What is Concrete Curing?
Concrete curing is the process of maintaining the moisture content within the concrete to ensure it has enough water available to hydrate all of its pores. To create a strong, durable, abrasion-resistant material that doesn’t leach or exfoliate chlorides over time, cement-based materials require chemical hardening through hydration.
Tips for Curing Concrete in Cold Weather
Concrete curing is a time-consuming process, but it’s crucial to the life of your concrete. Curing slows down the hydration process and prevents the structure from cracking or deteriorating. If you want your concrete to last as long as possible and maintain its structural integrity, then there are certain steps that you should take during concrete curing.
The process of curing concrete in cold weather is more difficult because the concrete has to cure without the help of heat. This means that you have to monitor the curing process more closely, but it’s still possible to achieve a high-quality product even in harsh winter conditions.
According to the American Concrete Institute, cold weather is considered as a period of more than three consecutive days where the air temperature is below 40 degrees Fahrenheit. If temperatures below 50 degrees Fahrenheit persist for more than one and a half days, special concrete curing techniques are applied.
Concrete May Freeze Sooner than Expected
When the concrete is fresh, it might freeze before it is cured or gains strength enough to resist expansion caused by freezing. If this happens, the strength of the concrete is reduced by half. Therefore, where the weather conditions prove to be cold according to the American Concrete Institute’s guidelines, contractors have a set procedure they have to follow to get through with the task if it must be done in these conditions.
Process of Preparation
The process of curing concrete in cold conditions can happen through these preparation practices:
Heating one or more of the constituent materials before mixing them up can keep the concrete’s temperatures high enough during the pouring of the concrete.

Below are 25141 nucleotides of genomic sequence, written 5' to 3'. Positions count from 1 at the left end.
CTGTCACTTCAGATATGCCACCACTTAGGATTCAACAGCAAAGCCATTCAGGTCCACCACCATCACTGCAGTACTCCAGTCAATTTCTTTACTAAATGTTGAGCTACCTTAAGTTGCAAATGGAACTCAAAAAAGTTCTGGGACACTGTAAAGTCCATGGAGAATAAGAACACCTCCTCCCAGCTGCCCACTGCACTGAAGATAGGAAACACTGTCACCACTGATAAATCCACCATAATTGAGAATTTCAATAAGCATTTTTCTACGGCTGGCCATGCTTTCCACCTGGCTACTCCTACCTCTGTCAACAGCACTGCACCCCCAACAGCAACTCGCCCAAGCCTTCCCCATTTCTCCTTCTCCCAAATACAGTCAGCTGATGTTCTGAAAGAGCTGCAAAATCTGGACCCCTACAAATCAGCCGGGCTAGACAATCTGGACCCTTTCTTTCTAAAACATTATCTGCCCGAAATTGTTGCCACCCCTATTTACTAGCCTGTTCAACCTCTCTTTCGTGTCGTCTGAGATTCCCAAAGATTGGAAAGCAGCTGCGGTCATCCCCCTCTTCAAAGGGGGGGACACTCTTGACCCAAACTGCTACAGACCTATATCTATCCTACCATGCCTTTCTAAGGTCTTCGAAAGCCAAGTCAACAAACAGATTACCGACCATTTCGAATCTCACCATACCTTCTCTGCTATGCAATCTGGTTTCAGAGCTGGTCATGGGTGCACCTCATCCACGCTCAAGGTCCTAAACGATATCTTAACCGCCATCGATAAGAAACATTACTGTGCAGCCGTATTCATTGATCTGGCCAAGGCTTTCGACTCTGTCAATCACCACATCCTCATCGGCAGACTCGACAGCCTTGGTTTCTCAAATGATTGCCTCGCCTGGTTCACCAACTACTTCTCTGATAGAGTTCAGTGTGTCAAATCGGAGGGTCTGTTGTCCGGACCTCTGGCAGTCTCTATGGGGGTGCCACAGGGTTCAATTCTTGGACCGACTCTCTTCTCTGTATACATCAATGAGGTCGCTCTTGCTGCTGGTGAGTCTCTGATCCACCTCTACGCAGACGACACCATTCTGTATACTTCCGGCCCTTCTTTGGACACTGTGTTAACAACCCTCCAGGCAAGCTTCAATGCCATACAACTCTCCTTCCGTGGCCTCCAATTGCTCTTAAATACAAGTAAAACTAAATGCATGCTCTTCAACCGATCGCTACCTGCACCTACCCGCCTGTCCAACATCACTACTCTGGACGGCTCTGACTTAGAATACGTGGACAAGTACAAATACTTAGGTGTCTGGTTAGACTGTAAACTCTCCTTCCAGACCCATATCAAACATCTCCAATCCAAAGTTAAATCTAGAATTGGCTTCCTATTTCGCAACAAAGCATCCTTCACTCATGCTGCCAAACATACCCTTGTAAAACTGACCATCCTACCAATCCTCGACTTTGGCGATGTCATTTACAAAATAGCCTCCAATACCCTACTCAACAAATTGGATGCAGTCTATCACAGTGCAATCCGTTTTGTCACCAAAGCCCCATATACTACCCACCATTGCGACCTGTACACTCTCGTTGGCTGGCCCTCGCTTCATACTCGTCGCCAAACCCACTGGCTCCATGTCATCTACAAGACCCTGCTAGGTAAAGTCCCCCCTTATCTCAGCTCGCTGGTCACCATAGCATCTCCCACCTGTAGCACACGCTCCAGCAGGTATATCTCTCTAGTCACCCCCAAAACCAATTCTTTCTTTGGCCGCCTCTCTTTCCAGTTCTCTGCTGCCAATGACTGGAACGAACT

The most ideal components that can be pre-heated are water and sand and not cement. Alternatively, the ready-mix concrete companies have the capability of pre-heating the concrete before delivering it at the site or the components can be stored indoors to prevent them from freezing.
The mixture of the concrete may be altered before mixing. For instance, a higher ratio of cement could be added or calcium chloride could also be added.
There is a type of cement that does not degrade in strength no matter the condition. It could be used in this case especially where steel needs to be reinforced.
You need to avoid materials that are set up slower and that generate a low amount of heat such as slag cement or fly ash.
Tips for Pouring and Placing
Plan for the construction crew to stay longer at the site. It’s established that concrete with cold temperatures take more time to settle as needed which means that the workers need to be there to work on it. Erecting windbreaks could also be a constructive solution as it prevents the wind from moving in to lower the temperatures of the concrete. The windbreaks need to be around 6 feet or higher.
Heat enclosures made of wood, polyethylene sheets, tarps, or canvas could either maintain the temperatures or increase the temperature such as wood. Wood may also be used to warm water that is then sprinkled on the floor.
On concrete surfaces where forms are placed for instance the corners and edges, they should be left because they retain the heat in the concrete. To fight against the low humidity levels synonymous with cold weather, a live stream can be pumped into the area with the concrete to maintain higher temperatures.
During the cold weather, the bleed water secreted by the concrete does not evaporate and is delayed. You need to wait for that scenario to clear that water.
Use an infrared temperature gun every time to make sure that the concrete’s temperature is maintained at above 40 degrees Fahrenheit during the curing process.
Another method to maintain steady temperatures is to cover the concrete using insulating blankets. Uncover the blankets gradually and not rapidly as the sudden change in temperatures could cause cracking. The ACI Committee 308 has certain recommendations that need to be followed during the curing of the concrete.
There are times when you find it difficult to concrete curing in San Rafael, Ca. In such a scenario, call San Rafael Concrete at (628) 215-0488. We are one of the best companies in concrete works by setting professionally acceptable concrete curing times.